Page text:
You Can’t Beat a Bit of Bully!

bullseyeDuring my formative years growing up in England, I always found Sunday to be the dullest day of the week, especially when it came to the TV schedule. There was, however, a brief thirty-minute beacon of hope that became part of the nation’s Sunday ritual. It conveniently came on right after we had eaten the traditional roast beef and Yorkshire pudding. Well that was the tradition in our house, anyway. The show was called Bullseye, and it was the greatest game show ever created. It was also based around darts.

Bullseye ran from cute cherub, through surly, spotty teenager, right up to cynical twenty-something, or to be more accurate 1981- 1995. Its simple format and crappy prizes where endemic to most British game shows. I think its main success lay in its early Sunday evening timae slot, which allowed dads across the nation to go out for a couple of pints in the afternoon, get home for Sunday dinner, then watch Bullseye with the family before falling asleep in the chair. Also, the host, Jim Bowen, was very affable, and in addition to providing many classic catchphrases, he was very prone to gaffes. Assisting Bowen on the show was professional darts announcer Tony Green, who would keep score and announce prizes. Finally, the most important star of the show was Bully, an anthropomorphic animated bull that graced the opening title sequence, and would occasionally invade the screen to give a moo if contestants didn’t answer in time, to check spelling of words, and present his “Prize Board.”

The show pitted three teams of two against each other. Each team consisted of a dart player who did most of the throwing, and another member who was responsible for answering the questions.

The first round of the show was the category round. In this round, they used a special dartboard split into ten sections representing the categories and prize money rings that increased towards the center of the board. The non-player would select a category, and it was then the job of the dart player to hit that category. If they hit the selected category, they won the value of that segment, and the non-player got a chance to win more by answering a question correctly. If the dart player missed the category, the team could only win money by answering the question. To make things tougher, as each category was hit, it was eliminated from the game, and if the dart player ever hit one of these already-used categories, they lost their turn. At the end of three rounds, with questions getting harder each round, the team with the lowest total was sent home along with their prize money, a set of darts, a tankard, and replica bendy Bully.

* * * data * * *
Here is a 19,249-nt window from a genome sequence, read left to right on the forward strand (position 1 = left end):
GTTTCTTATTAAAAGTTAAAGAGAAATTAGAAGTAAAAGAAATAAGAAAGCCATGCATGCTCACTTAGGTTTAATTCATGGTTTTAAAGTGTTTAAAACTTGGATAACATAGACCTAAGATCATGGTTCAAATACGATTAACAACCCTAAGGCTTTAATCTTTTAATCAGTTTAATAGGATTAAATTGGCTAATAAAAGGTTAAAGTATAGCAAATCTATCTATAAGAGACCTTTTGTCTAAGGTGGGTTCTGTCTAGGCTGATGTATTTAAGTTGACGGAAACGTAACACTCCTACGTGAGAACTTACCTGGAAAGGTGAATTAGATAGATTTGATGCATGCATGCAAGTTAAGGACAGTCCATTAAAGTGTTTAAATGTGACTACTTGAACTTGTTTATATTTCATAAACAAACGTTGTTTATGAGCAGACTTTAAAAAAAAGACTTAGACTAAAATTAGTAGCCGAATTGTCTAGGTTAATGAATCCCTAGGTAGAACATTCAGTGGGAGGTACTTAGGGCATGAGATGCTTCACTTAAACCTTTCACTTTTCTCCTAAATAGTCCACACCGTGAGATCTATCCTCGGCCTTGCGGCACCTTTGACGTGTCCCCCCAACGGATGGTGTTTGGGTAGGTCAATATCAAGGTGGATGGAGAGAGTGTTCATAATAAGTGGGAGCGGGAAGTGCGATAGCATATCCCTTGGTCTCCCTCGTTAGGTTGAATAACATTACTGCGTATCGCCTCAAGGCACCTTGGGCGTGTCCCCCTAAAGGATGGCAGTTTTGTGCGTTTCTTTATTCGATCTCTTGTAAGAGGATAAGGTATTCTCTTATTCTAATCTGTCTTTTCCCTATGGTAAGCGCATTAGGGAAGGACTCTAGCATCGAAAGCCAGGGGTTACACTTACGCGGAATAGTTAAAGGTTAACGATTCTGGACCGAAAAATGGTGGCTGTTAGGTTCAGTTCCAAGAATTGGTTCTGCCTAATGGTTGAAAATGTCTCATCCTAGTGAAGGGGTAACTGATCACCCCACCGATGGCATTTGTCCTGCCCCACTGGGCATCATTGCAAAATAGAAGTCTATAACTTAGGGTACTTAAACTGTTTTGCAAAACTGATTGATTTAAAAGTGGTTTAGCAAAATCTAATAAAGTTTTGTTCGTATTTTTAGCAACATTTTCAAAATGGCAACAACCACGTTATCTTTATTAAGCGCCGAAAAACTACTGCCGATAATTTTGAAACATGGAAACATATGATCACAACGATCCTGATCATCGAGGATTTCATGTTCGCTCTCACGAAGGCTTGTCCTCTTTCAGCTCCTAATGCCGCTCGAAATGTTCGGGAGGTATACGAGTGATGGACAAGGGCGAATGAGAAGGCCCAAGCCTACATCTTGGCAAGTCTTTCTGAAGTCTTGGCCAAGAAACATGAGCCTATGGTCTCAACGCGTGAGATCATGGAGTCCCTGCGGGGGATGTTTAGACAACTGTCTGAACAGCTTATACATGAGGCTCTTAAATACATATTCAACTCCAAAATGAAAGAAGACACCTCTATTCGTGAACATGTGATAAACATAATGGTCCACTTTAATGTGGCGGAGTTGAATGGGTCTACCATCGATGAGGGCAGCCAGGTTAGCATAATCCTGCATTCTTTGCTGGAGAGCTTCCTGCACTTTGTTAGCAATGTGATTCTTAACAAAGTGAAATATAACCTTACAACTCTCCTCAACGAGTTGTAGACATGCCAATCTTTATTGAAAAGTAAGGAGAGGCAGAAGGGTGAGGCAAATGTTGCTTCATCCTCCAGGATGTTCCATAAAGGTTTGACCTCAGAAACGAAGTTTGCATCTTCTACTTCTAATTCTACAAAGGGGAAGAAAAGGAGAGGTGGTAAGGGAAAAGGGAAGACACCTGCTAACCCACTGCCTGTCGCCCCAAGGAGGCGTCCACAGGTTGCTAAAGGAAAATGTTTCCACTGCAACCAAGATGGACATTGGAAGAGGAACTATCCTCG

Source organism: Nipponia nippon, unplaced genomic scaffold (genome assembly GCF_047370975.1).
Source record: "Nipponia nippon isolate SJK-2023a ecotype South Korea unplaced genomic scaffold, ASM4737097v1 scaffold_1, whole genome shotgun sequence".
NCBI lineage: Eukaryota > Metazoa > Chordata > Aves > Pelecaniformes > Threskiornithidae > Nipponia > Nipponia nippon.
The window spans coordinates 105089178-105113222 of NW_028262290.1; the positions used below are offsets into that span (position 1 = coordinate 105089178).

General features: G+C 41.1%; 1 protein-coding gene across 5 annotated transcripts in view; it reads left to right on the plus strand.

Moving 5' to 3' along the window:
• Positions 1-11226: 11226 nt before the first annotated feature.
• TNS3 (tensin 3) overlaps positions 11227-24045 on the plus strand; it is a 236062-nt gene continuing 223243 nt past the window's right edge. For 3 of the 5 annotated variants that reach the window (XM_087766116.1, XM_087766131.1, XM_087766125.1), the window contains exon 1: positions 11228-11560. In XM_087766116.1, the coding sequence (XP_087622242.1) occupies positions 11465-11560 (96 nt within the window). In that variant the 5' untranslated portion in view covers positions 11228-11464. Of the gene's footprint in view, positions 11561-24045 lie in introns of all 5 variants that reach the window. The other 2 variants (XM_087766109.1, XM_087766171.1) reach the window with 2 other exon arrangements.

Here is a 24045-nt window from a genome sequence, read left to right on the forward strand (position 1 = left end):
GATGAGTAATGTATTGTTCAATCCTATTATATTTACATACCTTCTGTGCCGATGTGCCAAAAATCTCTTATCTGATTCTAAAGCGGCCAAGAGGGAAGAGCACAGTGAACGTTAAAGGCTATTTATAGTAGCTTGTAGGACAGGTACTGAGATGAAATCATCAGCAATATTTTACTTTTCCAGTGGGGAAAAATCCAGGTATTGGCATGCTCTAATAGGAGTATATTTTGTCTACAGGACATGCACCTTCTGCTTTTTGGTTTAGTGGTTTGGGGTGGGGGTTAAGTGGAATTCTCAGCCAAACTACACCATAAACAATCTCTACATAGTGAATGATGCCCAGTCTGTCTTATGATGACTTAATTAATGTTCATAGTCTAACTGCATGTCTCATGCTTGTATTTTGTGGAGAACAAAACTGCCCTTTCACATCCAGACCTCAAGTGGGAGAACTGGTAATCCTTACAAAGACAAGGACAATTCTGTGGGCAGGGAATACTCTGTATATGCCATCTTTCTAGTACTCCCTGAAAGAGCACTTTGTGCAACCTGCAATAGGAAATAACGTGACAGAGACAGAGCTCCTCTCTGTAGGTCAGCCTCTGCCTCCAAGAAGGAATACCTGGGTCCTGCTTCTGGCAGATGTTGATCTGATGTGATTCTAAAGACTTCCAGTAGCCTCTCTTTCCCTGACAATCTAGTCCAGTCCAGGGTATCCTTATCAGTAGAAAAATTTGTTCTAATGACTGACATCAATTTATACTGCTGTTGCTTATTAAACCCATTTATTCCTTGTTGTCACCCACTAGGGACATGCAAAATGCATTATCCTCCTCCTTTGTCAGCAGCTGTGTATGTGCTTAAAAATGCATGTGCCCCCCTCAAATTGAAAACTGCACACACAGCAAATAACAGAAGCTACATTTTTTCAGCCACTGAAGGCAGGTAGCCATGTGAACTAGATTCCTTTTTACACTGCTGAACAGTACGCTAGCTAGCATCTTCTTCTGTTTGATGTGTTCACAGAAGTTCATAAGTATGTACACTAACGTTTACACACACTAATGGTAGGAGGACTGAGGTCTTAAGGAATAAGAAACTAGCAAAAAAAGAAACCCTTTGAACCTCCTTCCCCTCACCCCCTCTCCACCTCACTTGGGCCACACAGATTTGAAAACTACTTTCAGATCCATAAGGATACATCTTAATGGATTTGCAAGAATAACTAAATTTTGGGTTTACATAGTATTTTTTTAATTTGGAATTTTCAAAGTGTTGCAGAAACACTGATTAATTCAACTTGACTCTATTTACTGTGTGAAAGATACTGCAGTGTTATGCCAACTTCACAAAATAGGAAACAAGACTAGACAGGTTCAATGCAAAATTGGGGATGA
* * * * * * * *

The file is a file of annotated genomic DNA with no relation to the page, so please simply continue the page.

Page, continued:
Round two pitted the remaining teams against each other in the Pounds for Points round. In this round, the two dart players each threw three darts at a standard matchplay dartboard. The team with the highest value then got the chance to answer a question. If they got this right, they would win the value of points in pounds. If they got it wrong, the other team got a chance to answer the question and take the points. After three rounds, the team with the least points was sent home with their prize money, darts, tankards, and “bendy” Bullys.

At this point of the show, with one team remaining, they then would show the Charity Interlude. This involved the introduction of a professional dart player or two-bit celebrity of the day throwing nine darts for charity, and turning the points into money. If they reached 301 or more, the amount given to charity was doubled. As most of the celebrities were only on the show for self-promotion, their dart playing skills were mostly pathetic and they would be given a 60-point head start. Often the celebrity would pony up their own money after an embarrassing attempt to hit the board.

Finally, we’d get back to our winners of the first two rounds. They now got to play on Bully’s Prize Board. This was played on a special red and black sixteen-segment board with a large red bull. The two team members had nine darts to try and hit only the red segments on the the board and win the prizes. The dart player would throw three, the non-player would throw three, and the dart player would finish up with the last three darts. If they hit the same red segment twice, they would lose that prize. To make it easier to remember, Bowen would always rhyme, “Keep out of the black and in the red; nothing in this game for two in a bed.” The crappy prizes included coffeemakers, carriage clocks, home computers, washing machines, and video cassette machines. This section of the show is fondly remembered thanks to how the prizes were presented.

After the excitement of Bully’s Prize Board, the team was then presented with Bully’s Star Prize Gamble. This is where they could gamble all their winnings on a chance to win that night’s mystery prize by scoring 101 or more with six darts. These prizes included such items as fitted kitchens, speedboats, and cars. If they took the gamble and lost, Bowen would announce, “All you’ll win is your BFH—Bus Fare Home!” which must have been a nice bonus if they drove to the studio. If they turned down the chance to go for the big prize, the other team from round two was given the chance to make up for their pathetic showing.

Looking back through rose-tinted glasses, it’s easy now to make fun of the show for all its cheesiness. But Bullseye was a part of growing up, and thanks to its unique format, it got a lot of British people into playing darts. Now that I’m living in Canada, I still like to taunt my opponents every time they throw for twenties by shouting “Innnnnnnnn one!” Now they know why I do this. There is one fitting way to sum up the show—Super! Smashing! Great!

Speak Your Mind